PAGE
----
Obese people incorrectly diagnosed with asthma

Clinical tests carried out by the Woolcock Institute of Medical Research indicate obese people may be incorrectly being diagnosed and treated for asthma when in fact the reason for shortness of breath may be related to the extra weight they carry.

The recent study of nearly 300 people in NSW aged between 28 to 30 years, found that after allowing for the presence of asthma and for cigarette smoking, airways were narrower in obese subjects due to compression of the lungs from the extra weight.

In addition there was even further narrowing of airways with increasing obesity that could not be explained by lung compression alone.

Dr Greg King, Head of Imaging Group, Woolcock Institute of Medical Research, said the findings suggest there are structural or functional changes in the airways specifically associated with increasing body mass index (BMI).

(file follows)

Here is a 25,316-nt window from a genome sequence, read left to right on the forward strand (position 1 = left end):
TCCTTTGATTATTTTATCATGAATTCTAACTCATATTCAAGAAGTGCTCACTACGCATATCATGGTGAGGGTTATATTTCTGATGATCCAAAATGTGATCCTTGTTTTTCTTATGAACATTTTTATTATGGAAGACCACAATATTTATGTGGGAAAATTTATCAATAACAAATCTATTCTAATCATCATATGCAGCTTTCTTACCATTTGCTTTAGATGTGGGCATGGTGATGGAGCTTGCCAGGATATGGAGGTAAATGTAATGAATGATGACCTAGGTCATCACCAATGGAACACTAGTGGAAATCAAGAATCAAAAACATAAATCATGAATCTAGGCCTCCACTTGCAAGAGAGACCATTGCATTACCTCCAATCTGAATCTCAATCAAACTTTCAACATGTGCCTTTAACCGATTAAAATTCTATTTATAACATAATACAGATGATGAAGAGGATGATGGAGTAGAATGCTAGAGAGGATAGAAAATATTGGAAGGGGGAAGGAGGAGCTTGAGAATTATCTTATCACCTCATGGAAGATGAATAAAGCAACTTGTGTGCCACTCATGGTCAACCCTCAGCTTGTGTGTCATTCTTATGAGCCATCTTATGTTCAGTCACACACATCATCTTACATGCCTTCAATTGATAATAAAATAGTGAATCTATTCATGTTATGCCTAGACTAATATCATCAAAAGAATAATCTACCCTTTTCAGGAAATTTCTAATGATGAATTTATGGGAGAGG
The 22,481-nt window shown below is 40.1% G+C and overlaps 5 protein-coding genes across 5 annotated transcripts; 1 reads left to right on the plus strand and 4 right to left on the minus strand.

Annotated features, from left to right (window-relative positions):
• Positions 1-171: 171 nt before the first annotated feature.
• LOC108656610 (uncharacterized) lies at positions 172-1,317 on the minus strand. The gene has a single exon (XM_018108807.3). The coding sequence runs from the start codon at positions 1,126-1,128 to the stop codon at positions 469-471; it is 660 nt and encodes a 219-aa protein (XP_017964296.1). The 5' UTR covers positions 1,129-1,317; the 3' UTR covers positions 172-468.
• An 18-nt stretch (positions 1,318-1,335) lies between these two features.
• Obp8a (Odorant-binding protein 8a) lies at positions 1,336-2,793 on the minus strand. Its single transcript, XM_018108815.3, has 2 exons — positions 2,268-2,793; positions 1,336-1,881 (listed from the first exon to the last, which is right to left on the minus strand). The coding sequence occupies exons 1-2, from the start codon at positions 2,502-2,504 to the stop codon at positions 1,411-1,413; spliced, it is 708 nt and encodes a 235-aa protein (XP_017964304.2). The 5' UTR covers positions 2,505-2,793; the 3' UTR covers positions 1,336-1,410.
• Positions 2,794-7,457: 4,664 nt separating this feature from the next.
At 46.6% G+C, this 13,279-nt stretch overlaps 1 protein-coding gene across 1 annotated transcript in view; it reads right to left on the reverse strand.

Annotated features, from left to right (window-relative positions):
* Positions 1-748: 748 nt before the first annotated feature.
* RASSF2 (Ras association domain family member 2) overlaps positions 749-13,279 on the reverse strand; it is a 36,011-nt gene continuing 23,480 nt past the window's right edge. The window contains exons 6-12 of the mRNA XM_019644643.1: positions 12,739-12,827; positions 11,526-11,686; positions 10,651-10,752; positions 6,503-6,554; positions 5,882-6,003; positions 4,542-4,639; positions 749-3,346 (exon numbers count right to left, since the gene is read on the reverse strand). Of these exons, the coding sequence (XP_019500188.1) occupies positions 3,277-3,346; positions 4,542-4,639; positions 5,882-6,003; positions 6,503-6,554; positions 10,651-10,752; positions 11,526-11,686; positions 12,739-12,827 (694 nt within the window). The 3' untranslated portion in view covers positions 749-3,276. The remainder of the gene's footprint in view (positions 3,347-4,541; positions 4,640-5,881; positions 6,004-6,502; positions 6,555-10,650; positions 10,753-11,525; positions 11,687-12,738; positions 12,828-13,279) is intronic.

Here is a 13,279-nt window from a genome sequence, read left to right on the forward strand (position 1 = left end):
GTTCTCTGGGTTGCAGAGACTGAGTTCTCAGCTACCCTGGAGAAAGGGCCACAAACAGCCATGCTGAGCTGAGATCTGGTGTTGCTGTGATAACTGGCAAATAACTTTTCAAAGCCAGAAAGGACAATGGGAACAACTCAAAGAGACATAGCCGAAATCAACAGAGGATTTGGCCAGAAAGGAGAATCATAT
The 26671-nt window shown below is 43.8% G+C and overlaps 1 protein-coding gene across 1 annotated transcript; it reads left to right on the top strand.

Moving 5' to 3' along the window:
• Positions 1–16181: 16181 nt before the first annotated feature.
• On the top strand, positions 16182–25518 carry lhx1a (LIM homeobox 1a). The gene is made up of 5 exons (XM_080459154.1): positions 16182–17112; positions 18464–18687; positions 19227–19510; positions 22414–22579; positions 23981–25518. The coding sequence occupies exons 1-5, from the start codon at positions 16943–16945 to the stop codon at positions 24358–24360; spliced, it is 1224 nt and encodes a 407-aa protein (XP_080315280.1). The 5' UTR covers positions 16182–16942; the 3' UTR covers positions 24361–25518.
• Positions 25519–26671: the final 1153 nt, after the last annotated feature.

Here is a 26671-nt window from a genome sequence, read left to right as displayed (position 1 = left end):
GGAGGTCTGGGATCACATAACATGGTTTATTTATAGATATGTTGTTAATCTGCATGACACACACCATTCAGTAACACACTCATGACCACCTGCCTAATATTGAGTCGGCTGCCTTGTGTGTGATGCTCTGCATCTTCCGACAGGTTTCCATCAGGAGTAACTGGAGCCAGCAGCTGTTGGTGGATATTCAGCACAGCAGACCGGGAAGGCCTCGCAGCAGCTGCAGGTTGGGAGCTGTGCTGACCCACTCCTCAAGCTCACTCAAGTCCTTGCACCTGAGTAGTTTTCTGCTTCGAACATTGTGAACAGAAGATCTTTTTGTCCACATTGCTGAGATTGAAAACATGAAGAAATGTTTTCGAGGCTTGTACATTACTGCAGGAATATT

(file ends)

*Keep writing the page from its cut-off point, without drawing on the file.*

"This is the first time the role of body mass index (BMI) in determining airway calibre has been reported," he said, "with our study indicating a stronger relationship present in males."

"This airway narrowing and subsequent reduction in lung volume may cause shortness of breath and wheeze in obese subjects without them having asthma."

Dr King suggests the incorrect diagnosis of asthma in obese people could lead to unnecessary treatment when the most appropriate and effective treatment would actually be weight loss.

"In addition, obese people who experience symptoms similar to asthma may be discouraged from exercise which is the last thing you want," he said.

With both obesity and asthma becoming increasing problems in western societies, it is important to understand and make correct diagnoses so the best treatment can be applied.

"The Woolcock Institute hopes to undertake further studies to fully understand the cause of this increasing airway narrowing with increasing obesity."

Dr King's paper " Effect of Bodyweight on Airway Calibre" is in the May issue of the European Respiratory Journal.



The opinions expressed here are the views of the writer and do not necessarily reflect the views and opinions of News Medical.
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